August 5, 2021

The priest of the Japanese sanctuary announces his resignation after criticizing the emperor

The priest of the Japanese sanctuary announces his resignation after criticizing the emperor



The head of a controversial Shinto shrine in Japan has decided to resign after being known statements in which he criticizes the imperial family, according to local media today.

Kunio Kohori, 68, is the highest priest of the Tokyo shrine of Yasukuni, where he honors the more than two million fallen by Japan between 1853 and 1945, including the military who fought in the service of the emperor.

Among them are 14 notorious politicians and officers of the Imperial Army convicted as class A war criminals at the end of World War II, so the place has been wracked by controversy for years and any official approach to it generates discomfort among former enemies from Japan.

According to the local press, Kohori accused Emperor Akihito of "walking away" from Yasukini's sanctuary and trying to "crush" him because of that disinterest.

He also noted that Princess Masako, wife of the crown prince, "hates" the Shinto shrines.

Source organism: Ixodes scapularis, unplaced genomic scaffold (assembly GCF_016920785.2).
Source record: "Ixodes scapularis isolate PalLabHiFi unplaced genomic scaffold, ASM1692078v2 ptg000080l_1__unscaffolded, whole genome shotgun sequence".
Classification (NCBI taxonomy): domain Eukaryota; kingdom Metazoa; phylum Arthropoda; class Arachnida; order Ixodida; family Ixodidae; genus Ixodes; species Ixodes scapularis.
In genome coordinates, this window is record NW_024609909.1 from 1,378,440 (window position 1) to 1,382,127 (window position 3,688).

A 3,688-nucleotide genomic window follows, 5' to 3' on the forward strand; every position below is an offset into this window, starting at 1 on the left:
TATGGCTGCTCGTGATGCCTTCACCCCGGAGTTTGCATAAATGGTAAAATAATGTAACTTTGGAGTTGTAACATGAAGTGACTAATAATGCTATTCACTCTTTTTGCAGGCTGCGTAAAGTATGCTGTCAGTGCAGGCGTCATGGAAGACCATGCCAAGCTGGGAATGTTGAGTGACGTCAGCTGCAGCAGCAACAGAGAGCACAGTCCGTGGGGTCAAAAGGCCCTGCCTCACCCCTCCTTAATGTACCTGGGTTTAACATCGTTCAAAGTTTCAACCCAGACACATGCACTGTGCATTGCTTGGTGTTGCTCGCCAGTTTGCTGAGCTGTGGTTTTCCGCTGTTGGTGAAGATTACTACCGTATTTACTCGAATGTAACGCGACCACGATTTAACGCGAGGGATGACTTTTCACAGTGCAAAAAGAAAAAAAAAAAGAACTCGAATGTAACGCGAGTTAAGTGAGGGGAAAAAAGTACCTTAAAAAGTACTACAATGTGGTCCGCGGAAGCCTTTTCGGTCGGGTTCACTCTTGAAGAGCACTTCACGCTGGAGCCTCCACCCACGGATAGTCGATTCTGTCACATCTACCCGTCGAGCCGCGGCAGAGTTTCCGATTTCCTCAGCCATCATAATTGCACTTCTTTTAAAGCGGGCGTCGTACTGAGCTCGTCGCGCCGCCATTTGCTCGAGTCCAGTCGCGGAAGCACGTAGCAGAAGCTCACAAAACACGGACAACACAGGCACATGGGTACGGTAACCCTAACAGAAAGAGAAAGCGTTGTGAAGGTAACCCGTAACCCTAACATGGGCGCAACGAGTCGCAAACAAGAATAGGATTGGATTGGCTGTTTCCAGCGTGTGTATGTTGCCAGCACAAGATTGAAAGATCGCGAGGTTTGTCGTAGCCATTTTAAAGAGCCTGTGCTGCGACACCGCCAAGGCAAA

Those statements, made at a meeting held last June at the shrine, were initially picked up by the Shukan Post magazine, but were left in doubt until the temple priest acknowledged using them.

The priest contacted representatives of the Japanese imperial family to apologize and announce that he will soon retire as head of Yasukuni.

For its part, the shrine acknowledged in a statement sent Wednesday to local media that Kohori's statements were "extremely inappropriate."

One of the strongest controversies linked to that temple took place as a result of a surprise visit made to the sanctuary in 2013 by the Japanese Prime Minister, Shinzo Abe, which sparked a wave of criticism from China and South Korea. who suffered most from Japanese colonialism and criticize its symbolism.

As a result, the head of the Japanese Government has opted to send floral offerings to that temple regularly, but not visit it.

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